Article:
Just a sip or two from the new, complex generation of tequilas will erase your bad memories.
This past fall, popular distiller Corralejo released 1,000 cases of the limited-edition 1821 Extra Añejo ($130), a remarkably smooth offering made using the Charentais pot-still method (the same distillation technique used in the making of cognac). The result, aged 36 months in American oak, has toasty green-olive notes and is remarkably smooth.
Among the favorite sipping tequilas from Clase Azul, a brand that marked its 20th anniversary last year, is its Clase Azul Añejo ($470), aged 25 months. The bottle symbolizes the union of authentic Mexican indigenous roots (represented by the unfired clay) with European glazing techniques.
To celebrate the 80th anniversary of the La Alteña Distillery in the highlands of Jalisco— known for having some of the finest agave fields in Mexico—El Tesoro released the El Tesoro 80th Anniversary Limited Edition ($200). Aged eight years in former American oak bourbon barrels, this 100 percent estate-grown agave nectar is released at a robust 83 proof, but its age makes it a wondrous, caramelized sipper.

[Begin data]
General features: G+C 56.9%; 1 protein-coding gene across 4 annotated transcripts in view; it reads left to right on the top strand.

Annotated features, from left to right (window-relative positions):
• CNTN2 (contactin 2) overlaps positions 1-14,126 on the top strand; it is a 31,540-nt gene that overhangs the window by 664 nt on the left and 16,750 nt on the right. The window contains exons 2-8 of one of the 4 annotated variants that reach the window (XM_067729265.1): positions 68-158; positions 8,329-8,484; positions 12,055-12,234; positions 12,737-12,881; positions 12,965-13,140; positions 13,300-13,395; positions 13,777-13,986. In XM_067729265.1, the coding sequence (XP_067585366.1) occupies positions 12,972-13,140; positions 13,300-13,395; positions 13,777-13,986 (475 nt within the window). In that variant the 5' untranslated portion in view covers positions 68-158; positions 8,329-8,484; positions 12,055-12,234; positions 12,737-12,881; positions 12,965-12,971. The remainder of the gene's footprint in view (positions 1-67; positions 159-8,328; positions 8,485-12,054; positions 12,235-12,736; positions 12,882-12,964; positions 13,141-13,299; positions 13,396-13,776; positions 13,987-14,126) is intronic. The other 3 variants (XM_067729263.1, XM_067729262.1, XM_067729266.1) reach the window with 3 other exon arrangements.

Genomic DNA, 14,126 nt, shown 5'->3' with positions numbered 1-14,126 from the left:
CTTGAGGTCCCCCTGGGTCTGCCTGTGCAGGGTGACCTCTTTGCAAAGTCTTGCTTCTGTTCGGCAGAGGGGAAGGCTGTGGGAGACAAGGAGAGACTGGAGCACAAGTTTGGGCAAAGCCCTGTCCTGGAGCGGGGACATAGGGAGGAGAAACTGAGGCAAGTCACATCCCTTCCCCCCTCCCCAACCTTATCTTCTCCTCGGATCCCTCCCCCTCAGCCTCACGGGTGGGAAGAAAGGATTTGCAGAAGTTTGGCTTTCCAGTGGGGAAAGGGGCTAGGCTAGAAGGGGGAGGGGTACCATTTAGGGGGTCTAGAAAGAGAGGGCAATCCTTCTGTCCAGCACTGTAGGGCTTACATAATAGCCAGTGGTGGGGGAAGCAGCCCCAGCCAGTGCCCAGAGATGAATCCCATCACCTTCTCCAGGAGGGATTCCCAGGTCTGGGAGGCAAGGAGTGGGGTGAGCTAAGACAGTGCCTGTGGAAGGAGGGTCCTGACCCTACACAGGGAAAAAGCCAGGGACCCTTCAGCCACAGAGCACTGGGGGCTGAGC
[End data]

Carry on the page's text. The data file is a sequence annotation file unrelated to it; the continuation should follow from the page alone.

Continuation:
Even the legendary Patrón, which essentially invented the ultrapremium category for the spirit, has upped itself, introducing Patrón Extra Añejo ($90). The company had not debuted anything in its core line in 25 years, and this was worth the wait. It is of course 100 percent blue agave, but the difference here is more than three years of aging in oak. As with other sippers like scotch (and, heck, chardonnay for that matter), the contact with the wood imparts complexity. The Extra Añejo offers gorgeous honey notes and an easily discernible vanilla nose that make for a smoothness typical of the brand.